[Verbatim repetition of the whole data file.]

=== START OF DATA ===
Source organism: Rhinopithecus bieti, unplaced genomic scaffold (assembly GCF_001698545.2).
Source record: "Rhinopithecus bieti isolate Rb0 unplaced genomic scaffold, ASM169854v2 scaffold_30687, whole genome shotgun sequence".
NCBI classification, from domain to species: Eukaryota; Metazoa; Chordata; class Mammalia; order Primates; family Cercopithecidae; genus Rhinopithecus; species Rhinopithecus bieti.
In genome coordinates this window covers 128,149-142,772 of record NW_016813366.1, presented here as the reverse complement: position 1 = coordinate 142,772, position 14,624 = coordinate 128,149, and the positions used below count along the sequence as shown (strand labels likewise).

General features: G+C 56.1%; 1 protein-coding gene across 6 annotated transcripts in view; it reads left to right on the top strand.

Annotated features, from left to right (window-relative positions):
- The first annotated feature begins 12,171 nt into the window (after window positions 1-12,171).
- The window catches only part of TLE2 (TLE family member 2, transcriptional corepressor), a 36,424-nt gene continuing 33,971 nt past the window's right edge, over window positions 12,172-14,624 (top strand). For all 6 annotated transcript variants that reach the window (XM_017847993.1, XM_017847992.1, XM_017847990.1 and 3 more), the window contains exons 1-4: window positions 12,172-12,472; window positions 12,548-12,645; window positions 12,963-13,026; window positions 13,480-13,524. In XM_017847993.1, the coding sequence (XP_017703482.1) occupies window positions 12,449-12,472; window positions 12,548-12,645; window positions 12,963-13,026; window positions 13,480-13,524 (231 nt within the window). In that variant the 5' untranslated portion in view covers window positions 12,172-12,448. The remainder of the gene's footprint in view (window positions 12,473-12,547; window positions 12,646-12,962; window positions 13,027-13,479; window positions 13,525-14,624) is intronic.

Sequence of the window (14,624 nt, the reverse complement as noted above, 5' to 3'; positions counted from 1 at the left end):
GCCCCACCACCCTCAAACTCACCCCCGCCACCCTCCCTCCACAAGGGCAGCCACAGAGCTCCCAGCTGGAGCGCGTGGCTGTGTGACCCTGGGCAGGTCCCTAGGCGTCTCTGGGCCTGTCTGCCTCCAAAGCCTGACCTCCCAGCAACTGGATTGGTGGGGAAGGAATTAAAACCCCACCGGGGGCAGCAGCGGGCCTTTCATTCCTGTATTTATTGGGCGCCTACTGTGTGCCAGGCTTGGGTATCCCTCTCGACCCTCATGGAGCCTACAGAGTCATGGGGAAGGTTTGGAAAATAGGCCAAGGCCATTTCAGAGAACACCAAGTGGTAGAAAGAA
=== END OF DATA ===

Source organism: Rhinopithecus bieti, unplaced genomic scaffold (assembly GCF_001698545.2).
Source record: "Rhinopithecus bieti isolate Rb0 unplaced genomic scaffold, ASM169854v2 scaffold_30687, whole genome shotgun sequence".
NCBI classification, from domain to species: Eukaryota; Metazoa; Chordata; class Mammalia; order Primates; family Cercopithecidae; genus Rhinopithecus; species Rhinopithecus bieti.
In genome coordinates this window covers 128,149-142,772 of record NW_016813366.1, presented here as the reverse complement: position 1 = coordinate 142,772, position 14,624 = coordinate 128,149, and the positions used below count along the sequence as shown (strand labels likewise).

General features: G+C 56.1%; 1 protein-coding gene across 6 annotated transcripts in view; it reads left to right on the top strand.

Annotated features, from left to right (window-relative positions):
- The first annotated feature begins 12,171 nt into the window (after window positions 1-12,171).
- The window catches only part of TLE2 (TLE family member 2, transcriptional corepressor), a 36,424-nt gene continuing 33,971 nt past the window's right edge, over window positions 12,172-14,624 (top strand). For all 6 annotated transcript variants that reach the window (XM_017847993.1, XM_017847992.1, XM_017847990.1 and 3 more), the window contains exons 1-4: window positions 12,172-12,472; window positions 12,548-12,645; window positions 12,963-13,026; window positions 13,480-13,524. In XM_017847993.1, the coding sequence (XP_017703482.1) occupies window positions 12,449-12,472; window positions 12,548-12,645; window positions 12,963-13,026; window positions 13,480-13,524 (231 nt within the window). In that variant the 5' untranslated portion in view covers window positions 12,172-12,448. The remainder of the gene's footprint in view (window positions 12,473-12,547; window positions 12,646-12,962; window positions 13,027-13,479; window positions 13,525-14,624) is intronic.

Sequence of the window (14,624 nt, the reverse complement as noted above, 5' to 3'; positions counted from 1 at the left end):
GCCCCACCACCCTCAAACTCACCCCCGCCACCCTCCCTCCACAAGGGCAGCCACAGAGCTCCCAGCTGGAGCGCGTGGCTGTGTGACCCTGGGCAGGTCCCTAGGCGTCTCTGGGCCTGTCTGCCTCCAAAGCCTGACCTCCCAGCAACTGGATTGGTGGGGAAGGAATTAAAACCCCACCGGGGGCAGCAGCGGGCCTTTCATTCCTGTATTTATTGGGCGCCTACTGTGTGCCAGGCTTGGGTATCCCTCTCGACCCTCATGGAGCCTACAGAGTCATGGGGAAGGTTTGGAAAATAGGCCAAGGCCATTTCAGAGAACACCAAGTGGTAGAAAGAA